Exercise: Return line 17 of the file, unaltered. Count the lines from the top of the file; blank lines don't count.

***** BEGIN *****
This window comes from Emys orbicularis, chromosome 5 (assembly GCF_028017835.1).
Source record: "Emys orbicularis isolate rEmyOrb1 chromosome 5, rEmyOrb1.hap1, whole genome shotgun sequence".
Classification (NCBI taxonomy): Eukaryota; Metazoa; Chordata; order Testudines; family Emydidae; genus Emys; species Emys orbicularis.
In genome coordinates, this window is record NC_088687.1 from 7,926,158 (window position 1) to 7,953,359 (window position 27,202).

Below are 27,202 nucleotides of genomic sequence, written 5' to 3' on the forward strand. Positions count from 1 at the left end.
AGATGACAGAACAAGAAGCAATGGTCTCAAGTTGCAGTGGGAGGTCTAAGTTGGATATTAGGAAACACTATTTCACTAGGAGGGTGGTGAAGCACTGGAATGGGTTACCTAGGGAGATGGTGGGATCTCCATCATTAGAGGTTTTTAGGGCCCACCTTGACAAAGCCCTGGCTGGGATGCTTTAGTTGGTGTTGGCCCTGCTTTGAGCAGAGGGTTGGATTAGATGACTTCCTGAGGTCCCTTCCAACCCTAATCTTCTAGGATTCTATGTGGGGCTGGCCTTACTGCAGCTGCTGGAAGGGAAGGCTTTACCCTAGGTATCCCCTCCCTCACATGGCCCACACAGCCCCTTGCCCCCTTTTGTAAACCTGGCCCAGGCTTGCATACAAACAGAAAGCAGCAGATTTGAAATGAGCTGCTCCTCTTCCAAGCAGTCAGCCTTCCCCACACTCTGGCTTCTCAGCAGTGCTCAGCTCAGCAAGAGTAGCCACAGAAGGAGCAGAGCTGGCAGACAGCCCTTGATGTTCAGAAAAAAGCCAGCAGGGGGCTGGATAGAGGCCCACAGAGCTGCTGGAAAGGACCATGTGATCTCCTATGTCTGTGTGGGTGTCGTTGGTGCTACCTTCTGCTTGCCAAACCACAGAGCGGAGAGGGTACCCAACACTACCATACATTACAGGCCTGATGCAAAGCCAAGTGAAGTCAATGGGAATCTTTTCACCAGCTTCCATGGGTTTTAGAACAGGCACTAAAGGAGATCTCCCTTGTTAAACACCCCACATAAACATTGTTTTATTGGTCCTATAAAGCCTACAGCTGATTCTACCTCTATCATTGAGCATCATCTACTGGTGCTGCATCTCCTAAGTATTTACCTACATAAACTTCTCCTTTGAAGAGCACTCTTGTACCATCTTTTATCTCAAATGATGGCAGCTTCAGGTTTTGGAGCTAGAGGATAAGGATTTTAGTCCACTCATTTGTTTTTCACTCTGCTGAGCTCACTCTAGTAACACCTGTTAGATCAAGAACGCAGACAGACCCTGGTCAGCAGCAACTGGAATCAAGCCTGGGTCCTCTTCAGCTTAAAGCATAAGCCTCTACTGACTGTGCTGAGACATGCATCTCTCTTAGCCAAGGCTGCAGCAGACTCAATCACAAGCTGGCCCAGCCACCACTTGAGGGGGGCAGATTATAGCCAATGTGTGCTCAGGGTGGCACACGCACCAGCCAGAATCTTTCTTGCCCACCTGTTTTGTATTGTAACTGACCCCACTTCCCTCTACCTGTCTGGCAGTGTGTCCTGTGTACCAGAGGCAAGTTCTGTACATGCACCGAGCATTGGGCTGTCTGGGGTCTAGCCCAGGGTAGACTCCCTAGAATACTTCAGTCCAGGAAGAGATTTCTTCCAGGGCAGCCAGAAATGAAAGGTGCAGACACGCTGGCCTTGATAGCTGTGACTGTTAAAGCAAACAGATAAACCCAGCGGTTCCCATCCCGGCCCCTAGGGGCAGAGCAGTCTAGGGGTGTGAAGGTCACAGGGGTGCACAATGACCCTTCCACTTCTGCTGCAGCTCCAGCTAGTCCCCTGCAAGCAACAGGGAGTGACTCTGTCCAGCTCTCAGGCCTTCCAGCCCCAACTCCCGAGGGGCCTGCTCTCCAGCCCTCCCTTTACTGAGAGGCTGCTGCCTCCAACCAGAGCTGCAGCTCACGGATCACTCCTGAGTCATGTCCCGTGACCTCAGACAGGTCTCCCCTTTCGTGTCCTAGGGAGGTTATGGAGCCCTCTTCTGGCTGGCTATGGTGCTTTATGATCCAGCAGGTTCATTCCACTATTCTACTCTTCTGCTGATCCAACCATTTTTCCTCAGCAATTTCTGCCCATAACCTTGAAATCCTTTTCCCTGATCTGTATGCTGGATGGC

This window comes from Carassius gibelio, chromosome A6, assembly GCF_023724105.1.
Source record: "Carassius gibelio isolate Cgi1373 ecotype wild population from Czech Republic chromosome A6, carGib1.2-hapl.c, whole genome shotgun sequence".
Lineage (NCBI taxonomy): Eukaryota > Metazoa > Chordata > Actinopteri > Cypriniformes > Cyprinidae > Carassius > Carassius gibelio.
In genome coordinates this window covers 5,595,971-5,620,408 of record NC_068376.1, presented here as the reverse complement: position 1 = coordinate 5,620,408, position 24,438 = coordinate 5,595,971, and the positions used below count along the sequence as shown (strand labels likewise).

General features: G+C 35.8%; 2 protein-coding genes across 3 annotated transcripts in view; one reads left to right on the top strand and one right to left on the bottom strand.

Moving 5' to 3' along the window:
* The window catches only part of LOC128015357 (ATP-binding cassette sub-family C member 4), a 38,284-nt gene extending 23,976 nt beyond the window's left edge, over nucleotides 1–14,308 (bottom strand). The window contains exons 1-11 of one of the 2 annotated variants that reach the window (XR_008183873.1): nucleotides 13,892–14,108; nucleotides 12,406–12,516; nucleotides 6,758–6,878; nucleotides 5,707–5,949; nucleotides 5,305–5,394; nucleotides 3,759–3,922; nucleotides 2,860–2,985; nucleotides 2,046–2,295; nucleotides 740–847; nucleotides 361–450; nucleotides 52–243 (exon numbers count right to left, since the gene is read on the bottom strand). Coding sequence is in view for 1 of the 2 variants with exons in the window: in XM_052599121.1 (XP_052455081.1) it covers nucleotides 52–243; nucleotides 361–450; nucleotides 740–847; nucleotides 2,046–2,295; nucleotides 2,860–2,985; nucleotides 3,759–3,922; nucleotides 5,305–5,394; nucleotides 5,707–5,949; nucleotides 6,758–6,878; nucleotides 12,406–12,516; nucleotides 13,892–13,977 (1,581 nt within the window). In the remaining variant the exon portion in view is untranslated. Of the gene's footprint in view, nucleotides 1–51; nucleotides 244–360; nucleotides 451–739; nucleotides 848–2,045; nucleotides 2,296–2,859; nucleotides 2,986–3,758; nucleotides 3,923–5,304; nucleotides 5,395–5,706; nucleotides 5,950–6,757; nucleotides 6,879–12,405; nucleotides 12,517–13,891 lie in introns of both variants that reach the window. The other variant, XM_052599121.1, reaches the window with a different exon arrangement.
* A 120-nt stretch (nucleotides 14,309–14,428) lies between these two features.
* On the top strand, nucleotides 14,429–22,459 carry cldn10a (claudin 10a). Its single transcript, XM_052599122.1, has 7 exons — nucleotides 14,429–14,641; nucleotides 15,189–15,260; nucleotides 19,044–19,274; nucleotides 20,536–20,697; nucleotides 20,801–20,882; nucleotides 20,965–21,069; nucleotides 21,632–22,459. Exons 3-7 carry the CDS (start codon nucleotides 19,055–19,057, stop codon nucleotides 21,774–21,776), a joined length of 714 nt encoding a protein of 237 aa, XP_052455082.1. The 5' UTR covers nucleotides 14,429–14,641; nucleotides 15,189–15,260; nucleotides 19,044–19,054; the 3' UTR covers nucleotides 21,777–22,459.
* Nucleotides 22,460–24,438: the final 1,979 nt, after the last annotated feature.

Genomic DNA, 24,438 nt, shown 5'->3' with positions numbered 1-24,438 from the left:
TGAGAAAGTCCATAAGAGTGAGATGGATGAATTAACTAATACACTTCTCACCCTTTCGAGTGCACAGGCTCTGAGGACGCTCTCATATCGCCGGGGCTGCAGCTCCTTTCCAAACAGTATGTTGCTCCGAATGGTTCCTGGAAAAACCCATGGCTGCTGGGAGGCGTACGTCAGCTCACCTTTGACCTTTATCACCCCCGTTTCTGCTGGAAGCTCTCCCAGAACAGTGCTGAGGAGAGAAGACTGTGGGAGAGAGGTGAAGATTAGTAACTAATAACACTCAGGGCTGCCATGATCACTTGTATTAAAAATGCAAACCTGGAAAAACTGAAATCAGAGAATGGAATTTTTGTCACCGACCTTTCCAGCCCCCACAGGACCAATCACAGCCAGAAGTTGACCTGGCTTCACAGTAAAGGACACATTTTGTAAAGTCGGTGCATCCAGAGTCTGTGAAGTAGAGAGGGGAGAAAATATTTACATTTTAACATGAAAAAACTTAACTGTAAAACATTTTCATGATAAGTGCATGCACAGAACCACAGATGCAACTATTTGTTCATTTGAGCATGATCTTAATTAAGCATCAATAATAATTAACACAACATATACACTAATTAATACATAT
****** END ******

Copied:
Genomic DNA, 24,438 nt, shown 5'->3' with positions numbered 1-24,438 from the left: